Progress | Centre-left Labour politics

Letter from … Stockholm

Social democracy has not returned to Sweden. For something to come back it needs to have been gone in the first place.

The most astounding thing about the election of Social Democratic prime minister Stefan Löfven in September was how quickly his predecessor, Fredrik Reinfeldt, was forgotten. Reinfeldt, the centre-right leader who had governed Sweden for eight years and been David Cameron’s closest ally in Europe (a statement that perhaps does not say that much) resigned on election night.

And just like that he was gone.

Some political leaders are like oak trees – they define the whole landscape and when they are felled their absence defines the whole political landscape. Reinfeldt was a very skilled politician, but was no oak tree.

The situation in parliament after the election was difficult. Löfven, an adopted orphan and former steelworker, had brought his party to some form of victory with 30 per cent of the vote. But it was far from enough – not even with the support of the Green party could he gather a majority. After first reaching out to Reinfeldt’s former coalition partners in the liberal and centre parties Löfven formed a government with the Green party as expected but with informal support from the Left party.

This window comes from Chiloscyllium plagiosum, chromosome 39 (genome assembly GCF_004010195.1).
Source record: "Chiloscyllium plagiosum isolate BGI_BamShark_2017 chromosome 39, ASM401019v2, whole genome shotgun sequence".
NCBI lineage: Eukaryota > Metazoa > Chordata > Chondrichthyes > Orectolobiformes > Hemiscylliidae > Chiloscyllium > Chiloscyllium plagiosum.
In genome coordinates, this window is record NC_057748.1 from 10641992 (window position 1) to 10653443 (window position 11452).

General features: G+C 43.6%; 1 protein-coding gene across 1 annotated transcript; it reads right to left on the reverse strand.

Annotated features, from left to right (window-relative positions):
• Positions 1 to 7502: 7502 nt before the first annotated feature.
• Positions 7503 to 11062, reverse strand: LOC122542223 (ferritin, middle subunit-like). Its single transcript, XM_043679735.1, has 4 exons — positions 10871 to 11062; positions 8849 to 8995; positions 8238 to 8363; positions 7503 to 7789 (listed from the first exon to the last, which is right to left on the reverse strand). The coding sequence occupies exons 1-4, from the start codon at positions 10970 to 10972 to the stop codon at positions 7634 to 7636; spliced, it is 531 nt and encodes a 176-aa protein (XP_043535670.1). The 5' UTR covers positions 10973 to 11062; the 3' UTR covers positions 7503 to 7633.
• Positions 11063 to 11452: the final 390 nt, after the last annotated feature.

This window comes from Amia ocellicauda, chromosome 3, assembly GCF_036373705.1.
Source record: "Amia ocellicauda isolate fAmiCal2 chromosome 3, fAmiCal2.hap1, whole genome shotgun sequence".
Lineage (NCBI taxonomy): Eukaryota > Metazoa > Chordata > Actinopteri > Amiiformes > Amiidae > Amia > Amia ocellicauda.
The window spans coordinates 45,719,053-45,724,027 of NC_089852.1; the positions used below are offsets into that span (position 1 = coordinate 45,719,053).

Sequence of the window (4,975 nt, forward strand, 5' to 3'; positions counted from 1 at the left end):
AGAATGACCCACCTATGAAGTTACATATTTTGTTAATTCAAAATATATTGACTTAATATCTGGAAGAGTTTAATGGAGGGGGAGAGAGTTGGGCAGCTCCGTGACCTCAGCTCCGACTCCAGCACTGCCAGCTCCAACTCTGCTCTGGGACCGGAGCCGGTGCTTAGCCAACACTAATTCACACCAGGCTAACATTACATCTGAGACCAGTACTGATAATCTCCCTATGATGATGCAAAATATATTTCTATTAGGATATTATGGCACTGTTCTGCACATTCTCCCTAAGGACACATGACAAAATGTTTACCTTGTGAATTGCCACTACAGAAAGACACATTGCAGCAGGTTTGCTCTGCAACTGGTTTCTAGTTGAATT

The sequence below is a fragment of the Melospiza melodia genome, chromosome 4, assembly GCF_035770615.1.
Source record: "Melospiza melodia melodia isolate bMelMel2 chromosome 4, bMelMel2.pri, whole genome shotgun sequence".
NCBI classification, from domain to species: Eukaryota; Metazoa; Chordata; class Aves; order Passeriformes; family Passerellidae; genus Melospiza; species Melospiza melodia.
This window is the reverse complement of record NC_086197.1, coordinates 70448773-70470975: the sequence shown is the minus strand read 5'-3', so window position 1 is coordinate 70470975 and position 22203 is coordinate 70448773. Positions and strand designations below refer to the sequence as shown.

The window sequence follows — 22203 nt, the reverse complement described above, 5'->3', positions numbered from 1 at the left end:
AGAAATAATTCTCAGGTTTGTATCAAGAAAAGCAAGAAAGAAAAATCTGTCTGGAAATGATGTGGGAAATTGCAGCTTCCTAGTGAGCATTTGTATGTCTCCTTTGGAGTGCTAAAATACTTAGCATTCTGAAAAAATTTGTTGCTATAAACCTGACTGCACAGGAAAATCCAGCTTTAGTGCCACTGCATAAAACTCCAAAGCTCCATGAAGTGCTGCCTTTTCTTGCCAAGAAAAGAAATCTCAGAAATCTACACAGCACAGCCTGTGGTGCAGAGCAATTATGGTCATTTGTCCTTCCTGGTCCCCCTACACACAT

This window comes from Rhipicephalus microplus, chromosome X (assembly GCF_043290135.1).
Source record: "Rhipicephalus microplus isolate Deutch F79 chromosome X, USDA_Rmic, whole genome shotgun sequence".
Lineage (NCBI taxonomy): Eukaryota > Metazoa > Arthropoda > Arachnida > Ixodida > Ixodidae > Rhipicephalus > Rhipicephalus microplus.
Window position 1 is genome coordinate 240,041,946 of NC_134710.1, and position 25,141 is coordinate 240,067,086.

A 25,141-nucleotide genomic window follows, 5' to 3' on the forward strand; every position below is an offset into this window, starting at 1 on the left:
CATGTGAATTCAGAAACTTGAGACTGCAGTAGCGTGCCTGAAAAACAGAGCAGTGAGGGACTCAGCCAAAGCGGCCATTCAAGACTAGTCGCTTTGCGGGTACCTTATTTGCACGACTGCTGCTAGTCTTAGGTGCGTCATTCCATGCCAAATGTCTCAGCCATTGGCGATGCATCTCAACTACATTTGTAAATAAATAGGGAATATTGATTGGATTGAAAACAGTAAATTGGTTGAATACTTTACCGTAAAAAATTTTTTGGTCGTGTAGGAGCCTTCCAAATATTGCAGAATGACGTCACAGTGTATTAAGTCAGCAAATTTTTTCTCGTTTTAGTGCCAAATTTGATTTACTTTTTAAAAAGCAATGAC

The prime minister’s task of forming a government would have been a lot more difficult had the leader of the xenophobic party, the Sweden Democrats, not been forced to go on sick leave. In a very surprising political development his depression and gambling problem made him take time out straight after the election. Nobody knows when he will be back. And the Sweden Democrats without their leader is like the United Kingdom Independence party without Nigel Farage – a one-trick pony without the pony.

This staggering development bought Löfven time. It looked as though he might possess that all-important political quality: luck. Getting his budget through parliament will still be tricky but the Sweden Democrats will be hesitant to try to bring the government down. They would not want to risk going into an early election without their leader. The same is true for the centre-right. It is still unclear who will succeed Reinfeldt.

Just a few years ago the Social Democrats governing Sweden in a formal coalition with the Greens would have been unthinkable. Political realities change, but political differences remain. Löfven’s government authorised a controversial wolf cull soon after taking office. This caused the Green party leader, deputy prime minister Åsa Romson, to criticise her own government publicly. Wolf hunting is one of the most contentious political issues in Swedish politics. In few other areas do the views of the urban middle class and the traditional social-democratic base clash more violently. The working classes of the north want to kill wolves, the urban middle classes want to save them. There is no middle ground and every Swedish Machiavellian knows that if you want to get rid of a political rival the best way is to put him or her in charge of the government’s wolf policy.